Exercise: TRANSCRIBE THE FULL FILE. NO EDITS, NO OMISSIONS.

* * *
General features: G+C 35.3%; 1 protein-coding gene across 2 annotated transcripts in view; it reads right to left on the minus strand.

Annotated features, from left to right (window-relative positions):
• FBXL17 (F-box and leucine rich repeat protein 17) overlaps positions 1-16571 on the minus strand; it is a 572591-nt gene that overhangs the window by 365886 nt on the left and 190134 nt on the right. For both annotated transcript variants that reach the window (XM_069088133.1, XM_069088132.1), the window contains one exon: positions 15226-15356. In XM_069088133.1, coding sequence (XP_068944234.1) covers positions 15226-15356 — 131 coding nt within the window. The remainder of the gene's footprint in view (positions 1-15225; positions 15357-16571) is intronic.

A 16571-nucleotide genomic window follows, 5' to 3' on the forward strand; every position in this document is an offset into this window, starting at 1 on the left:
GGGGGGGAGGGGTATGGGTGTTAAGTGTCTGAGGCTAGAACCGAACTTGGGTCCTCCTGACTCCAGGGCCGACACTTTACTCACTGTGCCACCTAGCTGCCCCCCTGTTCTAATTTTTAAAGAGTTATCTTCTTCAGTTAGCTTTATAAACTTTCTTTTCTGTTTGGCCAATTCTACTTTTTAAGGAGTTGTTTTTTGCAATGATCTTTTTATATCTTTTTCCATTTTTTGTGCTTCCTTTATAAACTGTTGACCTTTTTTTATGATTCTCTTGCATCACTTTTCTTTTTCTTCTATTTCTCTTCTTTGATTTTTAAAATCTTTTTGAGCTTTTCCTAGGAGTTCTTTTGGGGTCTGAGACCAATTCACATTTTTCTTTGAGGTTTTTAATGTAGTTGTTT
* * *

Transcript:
General features: G+C 35.3%; 1 protein-coding gene across 2 annotated transcripts in view; it reads right to left on the minus strand.

Annotated features, from left to right (window-relative positions):
• FBXL17 (F-box and leucine rich repeat protein 17) overlaps positions 1-16571 on the minus strand; it is a 572591-nt gene that overhangs the window by 365886 nt on the left and 190134 nt on the right. For both annotated transcript variants that reach the window (XM_069088133.1, XM_069088132.1), the window contains one exon: positions 15226-15356. In XM_069088133.1, coding sequence (XP_068944234.1) covers positions 15226-15356 — 131 coding nt within the window. The remainder of the gene's footprint in view (positions 1-15225; positions 15357-16571) is intronic.

A 16571-nucleotide genomic window follows, 5' to 3' on the forward strand; every position in this document is an offset into this window, starting at 1 on the left:
GGGGGGGAGGGGTATGGGTGTTAAGTGTCTGAGGCTAGAACCGAACTTGGGTCCTCCTGACTCCAGGGCCGACACTTTACTCACTGTGCCACCTAGCTGCCCCCCTGTTCTAATTTTTAAAGAGTTATCTTCTTCAGTTAGCTTTATAAACTTTCTTTTCTGTTTGGCCAATTCTACTTTTTAAGGAGTTGTTTTTTGCAATGATCTTTTTATATCTTTTTCCATTTTTTGTGCTTCCTTTATAAACTGTTGACCTTTTTTTATGATTCTCTTGCATCACTTTTCTTTTTCTTCTATTTCTCTTCTTTGATTTTTAAAATCTTTTTGAGCTTTTCCTAGGAGTTCTTTTGGGGTCTGAGACCAATTCACATTTTTCTTTGAGGTTTTTAATGTAGTTGTTT